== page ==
M*A*S*H (1972–1983)
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Germ Warfare 

After tapping Frank Burns for blood, Hawkeye and Trapper's patient develops complications. They believe Frank has hepatitis and try to keep Frank from operating.


Terry Becker


Larry Gelbart, Larry Gelbart (developed for television by)




Episode complete credited cast:
Alan Alda ... Capt. Benjamin Franklin 'Hawkeye' Pierce
Wayne Rogers ... Capt. 'Trapper John' McIntyre
McLean Stevenson ... Lt. Col. Henry Blake
Loretta Swit ... Maj. Margaret 'Hot Lips' Houlihan
Larry Linville ... Maj. Frank Burns
Gary Burghoff ... Cpl. Walter 'Radar' O'Reilly
Timothy Brown ... Capt. Oliver Harmon 'Spearchucker' Jones
Patrick Adiarte ... Ho-Jon
Karen Philipp ... Lt. Maria 'Dish' Schneider
Robert Gooden ... Pvt. Lorenzo Boone (as Bob Gooden)
Byron Chung ... P.O.W.
Odessa Cleveland ... Lt. Ginger Bayliss, RN


Pai, a severely injured North Korean POW is taking up a valuable bed in Post-Op and Pai requires AB- blood, the rarest type of blood in both Caucasians and Asians. So, naturally Frank wants to ship off Pai to the POW section. Pai is Hawkeye's patient; and Hawkeye will not release Pai. But, the whole 4077 Post-Op situation is dire and Henry takes Frank's side; and the guys tell Henry he is turning into a real Army clown. (Cue M*A*S*H, the movie.) Ruefully, Henry has to acknowledge their censure and he tells Trapper and Hawkeye to care for Pai for as long as they want, but to keep Frank (aka Mrs. Henry Blake in Army drag) OFF Henry's back. With Pai a guest I n The Swamp in Hawkeye's cot, the next issue is blood: Radar scours 4077 personnel records to find their rare blood donor. Poor Frank has a dream he is a giant soda with a big straw sticking out of him! When Pai takes a turn for the worse, the original Swamp Rats, Radar and the crew work overtime to keep one Major Montague from ... Written by LA-Lawyer

Plot Summary | Plot Synopsis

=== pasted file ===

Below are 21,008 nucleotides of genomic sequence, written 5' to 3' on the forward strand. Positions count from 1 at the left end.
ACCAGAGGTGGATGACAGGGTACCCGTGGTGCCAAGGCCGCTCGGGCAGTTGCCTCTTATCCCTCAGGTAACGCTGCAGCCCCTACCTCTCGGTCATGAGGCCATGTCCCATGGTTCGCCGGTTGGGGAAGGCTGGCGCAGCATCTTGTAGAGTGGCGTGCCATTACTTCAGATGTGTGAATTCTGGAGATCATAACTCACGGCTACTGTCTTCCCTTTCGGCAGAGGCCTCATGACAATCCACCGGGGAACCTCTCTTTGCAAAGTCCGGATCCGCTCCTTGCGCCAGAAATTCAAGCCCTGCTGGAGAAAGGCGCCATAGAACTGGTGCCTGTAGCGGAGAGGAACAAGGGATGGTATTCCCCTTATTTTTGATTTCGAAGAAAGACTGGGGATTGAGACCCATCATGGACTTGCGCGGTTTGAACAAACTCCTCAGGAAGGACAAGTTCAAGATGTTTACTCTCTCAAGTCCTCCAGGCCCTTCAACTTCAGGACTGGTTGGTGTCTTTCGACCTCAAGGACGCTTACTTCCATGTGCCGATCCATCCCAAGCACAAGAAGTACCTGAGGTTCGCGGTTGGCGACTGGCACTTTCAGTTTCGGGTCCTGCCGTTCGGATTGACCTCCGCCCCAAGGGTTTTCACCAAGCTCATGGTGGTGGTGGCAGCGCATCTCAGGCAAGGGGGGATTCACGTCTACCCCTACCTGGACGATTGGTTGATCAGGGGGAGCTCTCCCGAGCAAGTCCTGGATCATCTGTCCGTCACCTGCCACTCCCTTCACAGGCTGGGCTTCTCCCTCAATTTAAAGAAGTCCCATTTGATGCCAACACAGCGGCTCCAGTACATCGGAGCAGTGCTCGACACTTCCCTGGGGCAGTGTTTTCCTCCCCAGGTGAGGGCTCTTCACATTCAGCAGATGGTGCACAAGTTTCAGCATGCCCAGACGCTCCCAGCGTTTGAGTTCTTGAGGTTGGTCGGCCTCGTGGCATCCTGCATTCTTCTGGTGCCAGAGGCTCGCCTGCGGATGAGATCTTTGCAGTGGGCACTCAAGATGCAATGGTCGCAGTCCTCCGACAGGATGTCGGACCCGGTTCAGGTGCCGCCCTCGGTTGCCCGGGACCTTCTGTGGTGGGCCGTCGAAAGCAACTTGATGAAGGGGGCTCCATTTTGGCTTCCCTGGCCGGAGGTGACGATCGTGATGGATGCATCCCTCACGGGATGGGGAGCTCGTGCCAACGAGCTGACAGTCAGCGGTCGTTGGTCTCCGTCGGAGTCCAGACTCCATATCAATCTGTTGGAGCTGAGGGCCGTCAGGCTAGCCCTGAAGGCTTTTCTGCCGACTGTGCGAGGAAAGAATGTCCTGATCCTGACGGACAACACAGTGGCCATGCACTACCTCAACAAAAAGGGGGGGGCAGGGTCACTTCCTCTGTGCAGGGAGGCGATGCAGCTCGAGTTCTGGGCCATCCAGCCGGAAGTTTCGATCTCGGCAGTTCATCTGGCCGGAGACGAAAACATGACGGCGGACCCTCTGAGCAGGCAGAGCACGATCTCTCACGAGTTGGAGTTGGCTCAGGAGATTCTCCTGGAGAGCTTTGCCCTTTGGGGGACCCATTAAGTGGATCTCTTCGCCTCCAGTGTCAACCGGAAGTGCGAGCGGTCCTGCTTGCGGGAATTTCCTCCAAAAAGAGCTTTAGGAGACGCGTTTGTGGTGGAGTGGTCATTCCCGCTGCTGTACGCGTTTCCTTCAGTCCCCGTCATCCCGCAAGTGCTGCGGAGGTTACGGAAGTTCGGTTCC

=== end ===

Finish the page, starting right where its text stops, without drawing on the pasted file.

Comedy | Drama | War


TV-PG | See all certifications »

Parents Guide:

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Did You Know?


A rare episode where Frank is not clean shaven. See more »


The beer cans that Frank is asked to drink from are modern formed aluminum cans. Beer cans of this era were not made from aluminum, had flat bottoms and had to be opened with a can opener. See more »


Maj. Frank Burns: I'm fine! I'm completely fine! The last thing I'm gonna give you two ghouls is any of my blood!
Capt. Benjamin Franklin "Hawkeye" Pierce: Ghouls. That's a nice thing to call us vampires.
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References Double Indemnity (1944) See more »


Suicide is Painless
Written by Johnny Mandel
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User Reviews

The demise of Spearchucker
17 April 2020 | by cashbacherSee all my reviews

The main characters of the show are now being fully defined with the minor characters being set aside. This episode is the last appearance of Spearchucker Jones, a black physician. Supposedly, the character was dropped because there were no black physicians in the Korean War. That of course was false, the American armed forces were integrated at that time. The reality is that there was no room for the character in the series. With Henry Blake, Hawkeye, Trapper, Frank Burns, Radar and now Hot Lips, a seventh main character was unneeded. In this episode, a North Korean man is occupying a hospital bed and Frank Burns wants him gone. At first Henry Blake agrees, but he softens to allow the man to stay in camp for 24 hours as long as he does not take up a hospital bed. When the man needs blood, it is discovered that Frank Burns is the only person in camp with that type. Hawkeye and Trapper tap Frank for a pint when he is sleeping and they transfuse the blood into the North Korean, afterwards the patient reacts as if he has hepatitis. Since it could have come from Frank, Hawkeye and Trapper must keep Frank from operating or having any interaction with others until he tests clear. Since he and Hot Lips are desperate for a tryst, they must do all they can to keep Frank isolated until they can confirm that he is free of hepatitis. Spearchucker has only a few lines, there is an emphasis on the relationship between Hot Lips and Frank. It is clear at this point that the character is superfluous to the continuing evolution of the main characters. Linville has polished his repertoire of facial expressions, mannerisms and tones of voice that will make him one of the most attractive villains in comedy. He has always been an underappreciated actor in the series. When it comes to physical comedy, he was hands down the best in the show.

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Release Date:

10 December 1972 (USA) See more »

Company Credits

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Technical Specs


Sound Mix:

Mono (RCA Sound Recording)



Aspect Ratio:

1.33 : 1
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